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17 June 2015 Is brood parasitism related to host nestling diet and nutrition?
Zachary S. Ladin, Vincent D'Amico, Deb P. Jaisi, W. Gregory Shriver
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Food and nutrient limitation can have negative effects on survival, fecundity, and lifetime fitness of individuals, which can ultimately limit populations. Changes in trophic dynamics and diet patterns, affected by anthropogenic environmental and landscape change, are poorly understood yet may play an important role in population regulation. We determined diets of Wood Thrushes (Hylocichla mustelina), a Neotropical migratory songbird species sensitive to urbanization, and explored how brood parasitism by Brown-headed Cowbirds (Molothrus ater) may be related to Wood Thrush nestling diets. Effects of brood parasitism on host nestling diets is an understudied stressor that may help explain observed population declines. We measured carbon (δ13C) and nitrogen (δ15N) stable isotopes of 7 invertebrate food sources (snails, spiders, isopods, earthworms, myriapods, insects, and caterpillars), blood plasma from adult male and female Wood Thrushes and from Wood Thrush nestlings in nests with and without Brown-headed Cowbird nestlings. Wood Thrush diet compositions were largely composed of high calcium (Ca) foods (51–62%, 95% highest density intervals [HDI]), including snails, isopods, and myriapods, as well as spiders (23–33%, 95% HDI). Caterpillars were the least common food item in Wood Thrush diets (0.01–3 %, 95% HDI). Wood Thrush nestling diets in nests without Brown-headed Cowbirds contained greater proportions of Ca-rich foods and spiders compared to the diet of nestlings in parasitized nests. Our data demonstrate that Wood Thrushes preferred Ca- and protein-rich foods, which may have important implications for adult survival and fecundity as well as nestling nutrition and development. Our results suggest that brood parasitism is related to host nestling diet, which could have potentially negative effects on developing nestlings through nutritional stress that may in turn affect survival, fecundity, and ultimately limit population growth.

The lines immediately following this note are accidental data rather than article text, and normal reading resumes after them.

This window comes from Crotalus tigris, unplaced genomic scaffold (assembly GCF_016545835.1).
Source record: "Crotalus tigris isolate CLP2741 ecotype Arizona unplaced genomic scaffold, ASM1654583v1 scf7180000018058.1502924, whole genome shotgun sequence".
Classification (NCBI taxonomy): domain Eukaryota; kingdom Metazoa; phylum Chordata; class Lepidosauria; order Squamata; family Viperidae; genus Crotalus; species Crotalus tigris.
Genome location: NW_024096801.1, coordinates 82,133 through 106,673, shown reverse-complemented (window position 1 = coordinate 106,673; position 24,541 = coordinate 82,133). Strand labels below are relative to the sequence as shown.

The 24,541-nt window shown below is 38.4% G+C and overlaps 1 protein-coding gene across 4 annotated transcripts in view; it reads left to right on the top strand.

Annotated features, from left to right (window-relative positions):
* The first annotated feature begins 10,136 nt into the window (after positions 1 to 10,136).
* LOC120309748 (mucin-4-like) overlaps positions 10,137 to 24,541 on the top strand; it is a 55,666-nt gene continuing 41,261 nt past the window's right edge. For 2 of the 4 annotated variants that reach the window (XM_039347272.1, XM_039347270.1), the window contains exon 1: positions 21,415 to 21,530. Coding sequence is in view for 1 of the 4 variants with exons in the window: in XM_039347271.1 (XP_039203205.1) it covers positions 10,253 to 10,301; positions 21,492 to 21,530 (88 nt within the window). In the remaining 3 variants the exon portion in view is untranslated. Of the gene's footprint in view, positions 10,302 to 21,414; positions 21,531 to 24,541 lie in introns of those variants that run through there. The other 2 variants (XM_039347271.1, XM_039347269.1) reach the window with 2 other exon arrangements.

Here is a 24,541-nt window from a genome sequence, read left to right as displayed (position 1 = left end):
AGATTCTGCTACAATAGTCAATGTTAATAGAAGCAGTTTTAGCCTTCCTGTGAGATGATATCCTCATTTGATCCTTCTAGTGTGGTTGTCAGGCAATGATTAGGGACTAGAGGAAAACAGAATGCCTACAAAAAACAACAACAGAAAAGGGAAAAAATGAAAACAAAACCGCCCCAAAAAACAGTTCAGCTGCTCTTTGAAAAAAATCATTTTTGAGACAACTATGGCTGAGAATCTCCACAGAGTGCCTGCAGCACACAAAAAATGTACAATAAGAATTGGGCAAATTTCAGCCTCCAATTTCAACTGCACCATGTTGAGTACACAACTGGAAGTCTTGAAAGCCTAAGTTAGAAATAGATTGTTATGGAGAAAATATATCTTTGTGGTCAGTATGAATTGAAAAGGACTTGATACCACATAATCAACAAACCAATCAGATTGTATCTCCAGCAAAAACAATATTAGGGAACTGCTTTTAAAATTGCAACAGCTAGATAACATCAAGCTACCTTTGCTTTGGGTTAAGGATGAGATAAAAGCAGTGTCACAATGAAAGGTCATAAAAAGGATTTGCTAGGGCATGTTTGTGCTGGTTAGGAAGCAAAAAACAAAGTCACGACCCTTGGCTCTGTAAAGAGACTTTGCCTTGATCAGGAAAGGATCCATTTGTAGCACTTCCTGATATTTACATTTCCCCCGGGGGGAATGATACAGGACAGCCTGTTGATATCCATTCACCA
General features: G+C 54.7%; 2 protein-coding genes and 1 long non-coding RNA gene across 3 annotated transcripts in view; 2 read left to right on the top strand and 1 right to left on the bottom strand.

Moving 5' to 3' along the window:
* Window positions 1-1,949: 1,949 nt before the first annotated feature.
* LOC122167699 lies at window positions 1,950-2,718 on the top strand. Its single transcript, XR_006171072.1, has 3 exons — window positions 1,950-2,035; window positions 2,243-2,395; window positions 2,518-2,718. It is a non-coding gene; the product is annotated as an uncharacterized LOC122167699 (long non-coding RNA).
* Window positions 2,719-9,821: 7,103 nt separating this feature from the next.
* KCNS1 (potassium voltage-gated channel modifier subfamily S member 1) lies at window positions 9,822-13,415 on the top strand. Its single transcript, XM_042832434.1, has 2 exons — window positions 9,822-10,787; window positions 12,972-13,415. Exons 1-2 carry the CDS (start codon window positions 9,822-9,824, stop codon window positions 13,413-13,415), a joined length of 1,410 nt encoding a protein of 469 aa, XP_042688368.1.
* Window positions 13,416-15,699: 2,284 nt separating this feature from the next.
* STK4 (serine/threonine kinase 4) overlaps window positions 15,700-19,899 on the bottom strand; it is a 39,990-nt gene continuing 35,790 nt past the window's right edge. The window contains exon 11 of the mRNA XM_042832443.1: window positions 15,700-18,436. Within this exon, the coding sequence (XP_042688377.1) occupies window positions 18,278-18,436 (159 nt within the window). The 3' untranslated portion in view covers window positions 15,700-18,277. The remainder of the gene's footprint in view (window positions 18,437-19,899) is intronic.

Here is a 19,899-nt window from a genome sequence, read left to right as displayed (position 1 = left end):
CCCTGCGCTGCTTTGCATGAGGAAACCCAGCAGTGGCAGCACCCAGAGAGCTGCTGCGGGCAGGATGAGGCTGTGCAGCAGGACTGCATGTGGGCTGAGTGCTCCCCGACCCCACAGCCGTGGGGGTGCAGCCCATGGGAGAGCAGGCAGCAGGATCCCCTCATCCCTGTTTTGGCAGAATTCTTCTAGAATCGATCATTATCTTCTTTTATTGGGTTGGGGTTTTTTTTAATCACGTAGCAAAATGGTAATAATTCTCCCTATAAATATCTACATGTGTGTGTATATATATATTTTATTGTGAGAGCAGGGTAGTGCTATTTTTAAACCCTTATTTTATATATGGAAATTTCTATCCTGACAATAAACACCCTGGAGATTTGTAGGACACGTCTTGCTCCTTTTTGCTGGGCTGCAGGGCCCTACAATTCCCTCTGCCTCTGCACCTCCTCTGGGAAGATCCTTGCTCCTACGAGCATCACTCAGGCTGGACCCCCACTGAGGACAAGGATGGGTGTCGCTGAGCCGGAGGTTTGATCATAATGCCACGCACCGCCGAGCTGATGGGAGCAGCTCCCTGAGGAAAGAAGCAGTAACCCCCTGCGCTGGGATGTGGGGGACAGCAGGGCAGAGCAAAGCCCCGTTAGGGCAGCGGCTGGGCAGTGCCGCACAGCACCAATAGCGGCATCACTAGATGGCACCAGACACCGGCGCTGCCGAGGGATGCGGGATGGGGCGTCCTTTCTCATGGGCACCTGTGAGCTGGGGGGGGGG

Zachary S. Ladin, Vincent D'Amico, Deb P. Jaisi, and W. Gregory Shriver "Is brood parasitism related to host nestling diet and nutrition?," The Auk 132(3), 717-734, (17 June 2015).
Received: 16 January 2015; Accepted: 1 April 2015; Published: 17 June 2015
brood parasitism
brown-headed cowbird
Hylocichla mustelina
Molothrus ater
nutritional stress
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